Interview: Sean Looi, General Manager of Creatz3D Pte Ltd

What inspired me was a story published in 2012 about Emma’s experience with a 3D printed WREX Exoskeleton (to Emma, the WREX Exoskeleton was her “Magic Arms”) that changed her entire life. Words cannot describe the impact it made deep within me so below is a link of the story in [Watch: here]”

Sean Looi is the General Manager of Creatz3D Pte Ltd, the authorized distributor of Stratasys™ 3D printing systems and materials in Singapore, Vietnam, and Indonesia. Creatz3D’s additive manufacturing solutions also include Arcam™ for production of metal components as well as Materialise™ Rapid Prototyping Softwares.
Despite majoring in MSc Finance, Sean’s passion for 3D printing opened the door of opportunity of distributing 3D printing technologies in 2007. His knowledge in various manufacturing practices placed him in a favorable position to advice on advanced solutions for direct digital manufacturing.
Sean’s accumulated technical experience with a variety of different 3D printing machines, technologies, and applications, across all industry sectors, helped him to gain foresight into the macroeconomy of additive manufacturing potential.
In return, Sean has been actively helping companies various sectors think more critically, innovate better to improve workflow and is highly respected in the local Additive Manufacturing committee. With over 6 years of experience in the industry, Sean is a regularly invited keynote speaker in various local institutions and events.

Sean Looi will be a speaker at the Singapore event

Jenny: When was the first encounter you had with 3D printing? What was that experience like? What were you thinking at that moment?
Sean: The first encounter was back in 2011 with the Polyjet Technology by then Objet (now Stratasys). I was amazed by the quality of the printed part and how the technology can be applied across a wide range of industries. And from there, I believe that the technology is here to stay and transform the way that manufacturing is done.
Jenny: What inspired you to start your journey in 3D printing (bio-fabrication/bio-printing)?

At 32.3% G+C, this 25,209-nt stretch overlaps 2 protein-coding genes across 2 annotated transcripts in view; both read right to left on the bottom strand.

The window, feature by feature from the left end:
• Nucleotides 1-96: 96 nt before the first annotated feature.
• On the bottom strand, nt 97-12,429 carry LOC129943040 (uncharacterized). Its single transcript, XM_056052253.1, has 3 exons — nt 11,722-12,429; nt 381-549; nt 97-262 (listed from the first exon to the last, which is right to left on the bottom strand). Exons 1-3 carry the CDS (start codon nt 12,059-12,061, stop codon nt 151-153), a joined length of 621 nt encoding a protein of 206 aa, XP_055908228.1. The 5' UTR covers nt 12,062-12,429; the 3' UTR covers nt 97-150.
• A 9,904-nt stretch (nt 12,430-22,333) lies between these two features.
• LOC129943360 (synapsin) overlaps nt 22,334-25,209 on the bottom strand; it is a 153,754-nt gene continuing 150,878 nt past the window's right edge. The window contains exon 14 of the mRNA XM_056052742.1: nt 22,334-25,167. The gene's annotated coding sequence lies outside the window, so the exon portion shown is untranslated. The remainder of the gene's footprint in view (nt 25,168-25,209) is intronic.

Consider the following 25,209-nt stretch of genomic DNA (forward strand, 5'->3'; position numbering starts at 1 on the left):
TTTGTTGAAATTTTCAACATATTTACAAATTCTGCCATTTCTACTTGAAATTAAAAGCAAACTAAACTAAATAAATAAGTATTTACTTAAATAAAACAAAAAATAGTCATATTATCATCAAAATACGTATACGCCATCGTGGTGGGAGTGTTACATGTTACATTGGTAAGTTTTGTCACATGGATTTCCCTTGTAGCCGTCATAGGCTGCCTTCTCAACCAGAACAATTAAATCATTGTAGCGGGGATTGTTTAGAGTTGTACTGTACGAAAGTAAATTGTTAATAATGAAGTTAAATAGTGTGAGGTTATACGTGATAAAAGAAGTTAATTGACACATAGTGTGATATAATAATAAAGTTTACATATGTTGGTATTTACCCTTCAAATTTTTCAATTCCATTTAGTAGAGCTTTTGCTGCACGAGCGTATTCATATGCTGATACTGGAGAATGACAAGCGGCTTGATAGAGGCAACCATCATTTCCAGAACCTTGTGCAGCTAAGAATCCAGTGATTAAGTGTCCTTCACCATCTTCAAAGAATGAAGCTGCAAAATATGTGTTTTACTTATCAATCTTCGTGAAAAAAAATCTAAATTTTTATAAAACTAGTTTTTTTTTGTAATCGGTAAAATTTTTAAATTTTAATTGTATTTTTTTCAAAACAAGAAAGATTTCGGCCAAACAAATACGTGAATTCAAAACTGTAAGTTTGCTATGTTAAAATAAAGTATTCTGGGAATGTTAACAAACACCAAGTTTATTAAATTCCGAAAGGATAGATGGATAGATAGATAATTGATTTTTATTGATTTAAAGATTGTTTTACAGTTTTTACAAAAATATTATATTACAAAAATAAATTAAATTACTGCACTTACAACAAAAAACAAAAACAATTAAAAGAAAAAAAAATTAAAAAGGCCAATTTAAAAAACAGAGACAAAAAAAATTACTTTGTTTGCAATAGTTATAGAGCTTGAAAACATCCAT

Sean: Our company, Creatz3D, started in bio-printing in 2013 where we started distributing regenHU’s range of bio-printer. But prior to that, we’ve worked with other research institutions on 3D printing in the area of models for surgical planning. We’ve also started a medical division producing models for education purposes as well as surgical planning since 1 Jan 2017.
Jenny: Who inspired you the most along this journey in 3D printing (bio-printing/bio-fabrication)? This can be a mentor, a patient, a celebrity, anyone basically. You can name more than one as well.
Sean: What inspired me was a story published in 2012 about Emma’s experience with a 3D printed WREX Exoskeleton (to Emma, the WREX Exoskeleton was her “Magic Arms”) that changed her entire life. Words cannot describe the impact it made deep within me so below is a link of the story in [Watch: here]
Jenny: What motivates you the most for your work?
Sean: Within the medical field, the sense that 3D printing can help contribute and improve the outcome of medical procedure thus positively impact the patient.
Jenny: What is/are the biggest obstacle(s) in your line of work? If you have conquered them, what were your solutions?
Sean: Resistance to change. In both industrial and medical communities, change is difficult for all individuals. But through the years, 3D printing has been gradually accepted in the medical community albeit at a slower pace in comparison to other developed countries.
Jenny: What do you think is (are) the biggest challenge(s) in 3D Printing/bio-printing? What do you think the potential solution(s) is (are)?